Eye-Trackers – price VS functionality
Price VS Functionality of Eye Tracking
It is an undeniable fact: A full and healthy life is extremely important for everyone. But, unfortunately, no one is immune to diseases and conditions that can severely limit mobility. This can be caused by different joint injuries, post-stroke states, paralysis, and mental illnesses. The majority of people are exposed to such risks due to heredity, aging, habits, stress, poor diet, sleep and waking schedule, and many other reasons. Even for perfectly healthy people, there is a considerable risk of accidents or other emergencies that can cause an irreparable damage to health.
A temporary or permanent loss of motor function is always a heavy loss and prolonged stress for both the patient and his family or friends. In some cases, the patients have to be confined to a bed or a wheelchair for life; in others, they may require a long course of physical and social rehabilitation. The relationship with the medical and nursing staff, as well as the application of innovative technologies, play a crucial role in the rehabilitation of lost capabilities.
In order to accelerate and improve the conditions of rehabilitation of patients with limited mobility, medical research and opinion polls are regularly conducted. For example, a large-scale study of “locked-in" syndrome published last year by Dr. Steven Loris (Belgium, the University Hospital of Liege, coma study group) found that more than 72% of patients are happy despite the complete loss of mobility and speech, and only 28% unhappy. Many years of experience show that patients with the syndrome of isolation are capable of rehabilitation with the right assistance: After a while, some motor functions can be restored and patients can regain control of fingers or whole limbs, move the head, and recover some ability to speak coherently.
However, the time of recovery for people with limited or no mobility can be months or years. All the while, they have to communicate with the medical staff and loved ones with hand signs, or eye movements for those who have lost the motor function entirely. It is extremely difficult for both the patient and the hospital staff to communicate like this and requires the constant presence of an assistant.
Communication with these patients is extremely slow and uses a special board of characters. The assistant points to letters of the alphabet on the board, and the patient indicates the desired letter by blinking or by a special movement. Letter by letter, words and sentences are formed; 20 seconds to several minutes are necessary to find each letter. This is a very slow and painstaking process that requires great patience and constant attention from the patient and the medical assistant.
The eye-tracking systems are used to facilitate the work of the medical staff in the rehabilitation of paralyzed patients. With these systems, most of the time the patients can, character by character, type sentences and short texts themselves without any help from the personal assistant. The board of alphabet letters is displayed on the screen of the device or on the external monitor connected to it. The infrared transmitter and the sensitive camera determine the direction of the gaze and calculate with accuracy the area to which the user is looking. By keeping his gaze on a particular character, the patient chooses it and so gradually forms the words.
Of course, modern eye-tracking systems are not limited to text typing. If the patient is at home, it can be adjusted to control the appliances, the lighting, and work with a personal computer (running applications and management; positioning the mouse; selecting, copying, and saving the text; working on the Internet.) The abilities of eye trackers are not confined to character typing — the system also allows the patient to speak with a synthesized voice and make phone calls.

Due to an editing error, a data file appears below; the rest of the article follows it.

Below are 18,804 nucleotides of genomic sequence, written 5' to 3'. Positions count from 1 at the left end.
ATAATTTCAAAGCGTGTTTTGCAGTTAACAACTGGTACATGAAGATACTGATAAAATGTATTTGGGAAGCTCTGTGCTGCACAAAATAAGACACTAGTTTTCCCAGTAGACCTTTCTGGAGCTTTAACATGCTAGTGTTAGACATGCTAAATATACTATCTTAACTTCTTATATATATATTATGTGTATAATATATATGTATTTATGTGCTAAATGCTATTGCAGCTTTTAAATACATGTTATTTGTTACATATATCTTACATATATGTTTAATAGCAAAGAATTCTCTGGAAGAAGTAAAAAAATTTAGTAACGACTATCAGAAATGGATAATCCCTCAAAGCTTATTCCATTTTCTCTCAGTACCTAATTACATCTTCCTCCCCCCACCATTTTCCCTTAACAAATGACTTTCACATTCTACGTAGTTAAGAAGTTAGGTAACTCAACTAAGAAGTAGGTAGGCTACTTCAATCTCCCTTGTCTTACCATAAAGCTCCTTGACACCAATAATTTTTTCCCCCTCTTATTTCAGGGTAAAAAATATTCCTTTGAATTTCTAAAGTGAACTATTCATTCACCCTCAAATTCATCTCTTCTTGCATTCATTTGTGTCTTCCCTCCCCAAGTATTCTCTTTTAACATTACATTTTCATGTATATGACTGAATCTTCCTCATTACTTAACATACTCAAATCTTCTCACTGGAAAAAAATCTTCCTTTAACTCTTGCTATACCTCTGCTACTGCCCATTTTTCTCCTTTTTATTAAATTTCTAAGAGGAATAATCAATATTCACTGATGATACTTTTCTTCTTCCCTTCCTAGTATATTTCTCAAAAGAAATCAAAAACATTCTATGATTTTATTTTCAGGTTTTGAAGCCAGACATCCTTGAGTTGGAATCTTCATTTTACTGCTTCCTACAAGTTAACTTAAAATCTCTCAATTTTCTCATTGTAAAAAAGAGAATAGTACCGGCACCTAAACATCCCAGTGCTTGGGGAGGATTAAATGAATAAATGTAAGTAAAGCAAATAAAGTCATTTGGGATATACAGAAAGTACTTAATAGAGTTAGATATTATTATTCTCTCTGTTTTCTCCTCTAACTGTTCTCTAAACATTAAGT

But these multifunctional devices have one major drawback — the high cost. It comes from the combination of several factors:
- The use of precision gear. The cameras in the system must have a high-resolution and high-shutter rate for fast and precise positioning.
- Software development. Despite the seeming simplicity, eye trackers’ interfaces are always carefully thought out and planned. All elements must be placed conveniently and be simple and intuitive to ease navigation for the user. Processing the incoming real-time images from the camera is also a technically complex process.
- Essential functionalities. Often these systems are equipped with speech synthesizers, modules to connect to a PC, the possibility to use the Internet directly from the device, and so on. Of course, this greatly increases the cost of the set.
- Brand, hardware support, and warranty costs. The market for medical and commercial eye trackers is divided between large companies. When purchasing a product, consumers are forced to pay not only for the eye-tracking equipment, but also for the additional components, software, and the brand. Also worth noting is that many companies provide a warranty on the system only for a year or two. Further extension of the warranty will cost the user a considerable amount.
Does all this prove that most modern eye-tracking devices used for medical purposes are virtually inaccessible to the average buyer? Alas, yes. The average cost of a professional kit, used in the rehabilitation of immobilized patients, can vary from 5 to $17,000, not including extended warranty or a basic set of software. Additional equipment will cost $500-2000.
At the same time, eye trackers remain the sole common thread that allows the patient to communicate with others, express his emotions, and report physical health. The vast majority of patients at the polls select communication as the most important factor of their life. It is the only thing that gives them the hope and desire to continue to live and fight disease.